Big Voice Jack Lerole on YouTube

Big Voice Jack Lerole, kwela performer from Alexandra Township, Johannesburg, South Africa
Big Voice Jack Lerole, kwela performer from Alexandra Township, Johannesburg, South Africa

Aaron “Big Voice Jack” Lerole was one of the most influential kwela stars and, in a revival of his popularity that is described in Keith Addison’s 1998 article ‘Return of the Big Voice‘, must have been one of the last of the originators to still be recording.

The story of how Big Voice Jack ended up in 1998 playing with the Dave Matthews Band in the Giants Stadium in New Jersey USA and the Foxboro Stadium in Massachusetts, is captured in Jonathan Dorfman’s 50 minute documentary “Back to Alexandra”. This can currently be found in six sub-10 minute parts on YouTube: This can currently be found (but is likely to disappear without warning) in a single 50 minute clip on YouTube (ignore the first 10s or so):

The legacy links below are broken (for now) – sorry.

Part 1 of 6

In which we meet Jack and members of his old band, Black Mambazo, talking about the Old Days; we hear Jack interviewed by ALX FM about his trip to the USA with the Dave Matthews Band; we see Jack’s journey from SA to the USA (three months earlier).

Part 2 of 6

In which we watch Jack, Dave, Leroi and the rest of the band prepare for the performance; we watch the band’s dramatic arrival at the stadium on show-day; Dave explains how the link-up with Jack began.

Part 3 of 6

In which we see Dave teaching Jack “One Sweet World”; we see Jack in action on the stage; then a flashback to Jack and the Shukumo Mambazo Allstars at the Bassline, whilst Jack reminisces about life in the Dark City.

Part 4 of 6

In which Jack explores New York and thinks about how long it’s taken to get this far; we’re taken back to the rehearsal at the Giants Stadium where Jack’s “Back to Alexandra” is added to the set list.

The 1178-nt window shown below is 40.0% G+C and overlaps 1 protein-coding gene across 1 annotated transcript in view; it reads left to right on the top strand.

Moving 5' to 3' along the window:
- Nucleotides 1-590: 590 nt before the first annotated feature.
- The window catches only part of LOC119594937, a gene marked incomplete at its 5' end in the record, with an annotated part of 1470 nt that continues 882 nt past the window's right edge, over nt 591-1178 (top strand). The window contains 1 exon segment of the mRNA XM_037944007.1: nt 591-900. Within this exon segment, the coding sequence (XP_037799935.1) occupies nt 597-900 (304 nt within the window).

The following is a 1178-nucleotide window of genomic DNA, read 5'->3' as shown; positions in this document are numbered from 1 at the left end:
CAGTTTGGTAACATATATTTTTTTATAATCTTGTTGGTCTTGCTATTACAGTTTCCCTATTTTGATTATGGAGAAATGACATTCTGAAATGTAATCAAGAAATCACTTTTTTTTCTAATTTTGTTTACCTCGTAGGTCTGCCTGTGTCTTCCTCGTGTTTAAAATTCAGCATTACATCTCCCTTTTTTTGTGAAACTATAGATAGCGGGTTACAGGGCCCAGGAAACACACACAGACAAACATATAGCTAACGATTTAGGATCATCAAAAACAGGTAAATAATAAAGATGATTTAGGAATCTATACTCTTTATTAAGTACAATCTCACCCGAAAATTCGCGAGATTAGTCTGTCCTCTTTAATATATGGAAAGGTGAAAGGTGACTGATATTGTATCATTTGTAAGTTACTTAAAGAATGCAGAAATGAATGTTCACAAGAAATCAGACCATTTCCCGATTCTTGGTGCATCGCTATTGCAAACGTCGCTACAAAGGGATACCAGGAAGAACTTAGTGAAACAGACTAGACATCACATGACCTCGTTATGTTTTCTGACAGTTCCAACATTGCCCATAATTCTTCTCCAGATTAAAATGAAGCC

Part 5 of 6

In which we watch “Back to Alexandra” performed, including Jack’s signature two-whistle playing; then, one year later we see Jack leaving his home in Diepkloof, Soweto (where he was forcibly relocated in 1959), to rehearse with his band Shukuma Mambazo and teach children at Diepkloof Hall (community centre).

Part 6 of 6

In which we watch a rehearsal of Shukuma Mambazo, a kwela lesson with children and a kwela street procession in Diepkloof.

You can find out more about the extraordinary life of Big Voice Jack on the following web pages:

Unite with the Buskaid Soweto String Ensemble

It’s always interesting to hear contemporary interpretations of kwela and to learn more about those who are bringing these sounds to our ears some fifty years after kwela’s heyday. I stumbled upon Buskaid whilst undertaking some search-engine led investigation regarding a long-forgotten question, and what a fortunate turn of events this has been.

Buskaid LogoBuskaid is a charity that is registered in both South Africa and in the United Kingdom. It was started, and continues to be directed, by British viola player, Rosemary Nalden. When the problems that a string project in Diepkloof, Soweto, were highlighted in a BBC program, Rosemary felt a call to respond, and (no doubt with the hard work and vision of many others behind the scenes – then again, maybe not!) Buskaid was born. The result of the amazing work of this organisation has been the changing of many young Sowetan lives through their exposure, participation and learning within the Buskaid Soweto String Project (BSSP).

Rosemary Nalden and Buskaid studentsThe Project has achieved many milestones – one of their senior students, Samson Diamond, has graduated from the Royal Northern College of Music in Manchester; their performing ensemble has toured many countries of the World and has made a number of professional recordings that are available via the charity’s web site.

One of these recordings – Tshwaranang (Unite) – is the product of the students’ “kwela sessions”, in which they were given free reign and encouragement to work on their own compositions. I bought the CD online (proceeds to the charity) and although it is in quite some contrast to the period recordings of Mashiyane and Lerole, the spirit of kwela clearly lives on :-) The recording features flute and percussion as well as violins, violas, cellos, double basses. However, the whole recording is lifted by some great vocals – a bit like how ‘Big Voice’ Jack Lerole changed the course of kwela through the introduction of vocals. In addition, the CD comes with comprehensive track notes and quotes from the students, which really brings it alive:

Kwela became an “anthem” to every string player in Soweto and to those who followed kwela music. Samson’s Special is one of the developing tunes and was transmitted aurally to the youngsters. It has since progressed with more direction and clarity from being played repeatedly with spontaneous changes of ideas…